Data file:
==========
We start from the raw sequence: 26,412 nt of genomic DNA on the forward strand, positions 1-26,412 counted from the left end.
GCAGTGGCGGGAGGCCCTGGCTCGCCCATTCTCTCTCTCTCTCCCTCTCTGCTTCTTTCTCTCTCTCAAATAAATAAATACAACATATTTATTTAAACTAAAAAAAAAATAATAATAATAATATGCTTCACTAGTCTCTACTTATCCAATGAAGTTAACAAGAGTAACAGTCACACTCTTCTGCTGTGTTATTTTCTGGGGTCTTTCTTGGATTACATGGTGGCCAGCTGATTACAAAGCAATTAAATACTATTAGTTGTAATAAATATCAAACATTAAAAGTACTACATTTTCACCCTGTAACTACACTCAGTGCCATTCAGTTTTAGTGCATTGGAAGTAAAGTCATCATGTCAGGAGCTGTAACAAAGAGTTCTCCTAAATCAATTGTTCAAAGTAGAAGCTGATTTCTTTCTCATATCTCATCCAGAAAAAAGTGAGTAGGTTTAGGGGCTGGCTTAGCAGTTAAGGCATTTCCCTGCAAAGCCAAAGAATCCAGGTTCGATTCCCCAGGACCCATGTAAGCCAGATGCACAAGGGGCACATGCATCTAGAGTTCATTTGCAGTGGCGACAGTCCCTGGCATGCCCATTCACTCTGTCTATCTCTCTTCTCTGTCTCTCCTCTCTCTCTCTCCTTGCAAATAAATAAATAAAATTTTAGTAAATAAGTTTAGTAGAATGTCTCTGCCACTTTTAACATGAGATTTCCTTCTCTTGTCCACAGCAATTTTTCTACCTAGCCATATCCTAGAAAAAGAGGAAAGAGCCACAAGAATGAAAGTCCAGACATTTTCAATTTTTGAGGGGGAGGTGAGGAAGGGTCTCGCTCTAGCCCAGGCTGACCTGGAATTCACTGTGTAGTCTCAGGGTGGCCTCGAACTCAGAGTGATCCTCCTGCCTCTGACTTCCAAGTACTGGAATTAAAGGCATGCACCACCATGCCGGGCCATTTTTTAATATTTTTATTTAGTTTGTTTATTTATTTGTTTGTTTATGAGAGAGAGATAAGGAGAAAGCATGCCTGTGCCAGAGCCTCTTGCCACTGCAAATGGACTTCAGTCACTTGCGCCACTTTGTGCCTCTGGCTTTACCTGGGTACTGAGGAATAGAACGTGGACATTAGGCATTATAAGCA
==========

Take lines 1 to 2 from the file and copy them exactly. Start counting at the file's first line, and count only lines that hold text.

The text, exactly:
We start from the raw sequence: 26,412 nt of genomic DNA on the forward strand, positions 1-26,412 counted from the left end.
GCAGTGGCGGGAGGCCCTGGCTCGCCCATTCTCTCTCTCTCTCCCTCTCTGCTTCTTTCTCTCTCTCAAATAAATAAATACAACATATTTATTTAAACTAAAAAAAAAATAATAATAATAATATGCTTCACTAGTCTCTACTTATCCAATGAAGTTAACAAGAGTAACAGTCACACTCTTCTGCTGTGTTATTTTCTGGGGTCTTTCTTGGATTACATGGTGGCCAGCTGATTACAAAGCAATTAAATACTATTAGTTGTAATAAATATCAAACATTAAAAGTACTACATTTTCACCCTGTAACTACACTCAGTGCCATTCAGTTTTAGTGCATTGGAAGTAAAGTCATCATGTCAGGAGCTGTAACAAAGAGTTCTCCTAAATCAATTGTTCAAAGTAGAAGCTGATTTCTTTCTCATATCTCATCCAGAAAAAAGTGAGTAGGTTTAGGGGCTGGCTTAGCAGTTAAGGCATTTCCCTGCAAAGCCAAAGAATCCAGGTTCGATTCCCCAGGACCCATGTAAGCCAGATGCACAAGGGGCACATGCATCTAGAGTTCATTTGCAGTGGCGACAGTCCCTGGCATGCCCATTCACTCTGTCTATCTCTCTTCTCTGTCTCTCCTCTCTCTCTCTCCTTGCAAATAAATAAATAAAATTTTAGTAAATAAGTTTAGTAGAATGTCTCTGCCACTTTTAACATGAGATTTCCTTCTCTTGTCCACAGCAATTTTTCTACCTAGCCATATCCTAGAAAAAGAGGAAAGAGCCACAAGAATGAAAGTCCAGACATTTTCAATTTTTGAGGGGGAGGTGAGGAAGGGTCTCGCTCTAGCCCAGGCTGACCTGGAATTCACTGTGTAGTCTCAGGGTGGCCTCGAACTCAGAGTGATCCTCCTGCCTCTGACTTCCAAGTACTGGAATTAAAGGCATGCACCACCATGCCGGGCCATTTTTTAATATTTTTATTTAGTTTGTTTATTTATTTGTTTGTTTATGAGAGAGAGATAAGGAGAAAGCATGCCTGTGCCAGAGCCTCTTGCCACTGCAAATGGACTTCAGTCACTTGCGCCACTTTGTGCCTCTGGCTTTACCTGGGTACTGAGGAATAGAACGTGGACATTAGGCATTATAAGCA